Giving A Child Just The Right Name

Katie Young
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Wednesday - August 13, 2008

I could have been a “Megan” or, if I had been a boy, a “Thomas.” But thank goodness my parents had the sense to not name me something completely obscure, like, “Talula Does the Hula From Hawaii.”

Impossible, you say? That’s far too weird a name for any parent to consider naming their child? Not so. Some poor little girl in New Zealand lived with that name for nine years of her life.

Lord only knows what that did to her emotionally. I mean, I get frustrated just having to explain to everyone that my legal name (Kathrin) is spelled as such with no “y” and no “e.”

That was my parents’ way of making a common name unique, although it sometimes means my insurance won’t cover my prescriptions when the claims are filed and my name is misspelled.

But I certainly don’t have it as bad as poor Talula. Thanks to a family court judge in New Zealand, however, Talula was made a ward of the court so that her name could be changed.

The judge, Rob Murfitt, said he was concerned about the poor judgment of the child’s parents in choosing the name for the little girl. The judge wrote, “It makes a fool of the child and sets her up with a social disability and handicap, unnecessarily.”

The girl’s lawyer told the court that Talula had been so embarrassed at the name that she didn’t even tell her closest friends what it was.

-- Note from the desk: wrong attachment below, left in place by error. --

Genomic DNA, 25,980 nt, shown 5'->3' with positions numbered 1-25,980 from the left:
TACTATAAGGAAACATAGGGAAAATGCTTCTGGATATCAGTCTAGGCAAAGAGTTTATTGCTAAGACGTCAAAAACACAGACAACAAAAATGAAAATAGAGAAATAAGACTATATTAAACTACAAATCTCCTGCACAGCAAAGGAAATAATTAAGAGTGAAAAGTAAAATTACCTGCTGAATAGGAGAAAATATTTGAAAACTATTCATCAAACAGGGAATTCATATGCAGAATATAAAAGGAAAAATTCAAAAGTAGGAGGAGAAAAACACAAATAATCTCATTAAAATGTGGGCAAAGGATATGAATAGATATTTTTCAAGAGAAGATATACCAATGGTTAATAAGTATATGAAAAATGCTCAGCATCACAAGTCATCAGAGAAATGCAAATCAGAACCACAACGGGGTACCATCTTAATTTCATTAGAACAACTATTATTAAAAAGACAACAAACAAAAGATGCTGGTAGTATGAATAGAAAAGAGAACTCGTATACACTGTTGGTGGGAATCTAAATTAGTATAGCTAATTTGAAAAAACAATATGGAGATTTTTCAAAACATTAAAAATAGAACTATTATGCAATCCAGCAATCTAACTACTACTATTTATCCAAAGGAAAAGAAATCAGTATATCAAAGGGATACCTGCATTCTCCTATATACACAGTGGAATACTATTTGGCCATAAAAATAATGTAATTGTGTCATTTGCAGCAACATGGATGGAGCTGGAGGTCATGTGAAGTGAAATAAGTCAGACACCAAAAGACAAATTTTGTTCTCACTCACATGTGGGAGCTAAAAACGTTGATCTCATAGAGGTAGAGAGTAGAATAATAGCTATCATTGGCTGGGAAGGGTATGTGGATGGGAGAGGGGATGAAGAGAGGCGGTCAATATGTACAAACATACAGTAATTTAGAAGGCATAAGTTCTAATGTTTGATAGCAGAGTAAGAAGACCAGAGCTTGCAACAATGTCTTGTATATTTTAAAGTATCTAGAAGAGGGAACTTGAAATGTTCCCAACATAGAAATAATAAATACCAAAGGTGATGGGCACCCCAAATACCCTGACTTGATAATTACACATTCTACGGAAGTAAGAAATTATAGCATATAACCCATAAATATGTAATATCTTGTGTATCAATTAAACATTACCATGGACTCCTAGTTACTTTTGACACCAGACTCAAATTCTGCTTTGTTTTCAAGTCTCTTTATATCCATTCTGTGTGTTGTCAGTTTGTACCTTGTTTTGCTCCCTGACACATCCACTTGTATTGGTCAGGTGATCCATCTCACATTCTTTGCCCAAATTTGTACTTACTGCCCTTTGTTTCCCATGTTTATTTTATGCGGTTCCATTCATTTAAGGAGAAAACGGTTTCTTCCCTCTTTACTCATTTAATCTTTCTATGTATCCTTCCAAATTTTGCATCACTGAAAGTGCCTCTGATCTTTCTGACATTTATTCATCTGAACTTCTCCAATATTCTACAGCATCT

Judge Murfitt also cited a list of other badly chosen names, including Fish and Chips, Yeah Detroit, Keenan Got Lucy and Sex Fruit, which registration officials blocked. Sadly, however, some were allowed, including Number 16 Bus Shelter and Violence.

Now will someone please tell me what would possess parents to name their child in such a manner? What were these people thinking? They obviously weren’t thinking about what their child would have to endure growing up with such names.

Our name is perhaps the most important part of us. Every time you meet someone new, for the rest of your life, you will introduce yourself by your name. Everything about who you are will be wrapped up in your name. “Bob” is a businessman and environmental activist who loves to go fishing on the weekends. People who know “Bob” will think of these things when his name is mentioned.

I can see how some parents, in an attempt to create a unique persona for their child, will try to give them the most unusual name they can think of. After all, their child is one-of-a-kind, right? Perhaps they think if the name is strange enough it will make the child unforgettable. I highly doubt, however, your child wants to be remembered for having the weirdest name around. As children grow older, they will only resent having to explain their names to everyone who asks - and people will ask.

But those names mentioned above are just absurd. You might not want your child’s name to be so common that five other kids in his or her class are named the same thing, but let’s be reasonable.

My husband and I have started coming up with names that we like for our baby. The main thought that runs through my head with each name is, “Does it rhyme with something bad that other children can tease my baby about?”

One pregnancy book I read suggested naming my child after cooking spices to be unique - Cumin, Coriander, Paprika, Oregano? I don’t think so.

I want my child to have a name that is beautiful and will not cause him or her any unnecessary social stress. I don’t think I need to name my baby something outrageous to make him or her feel unique, special and oneof-a-kind.

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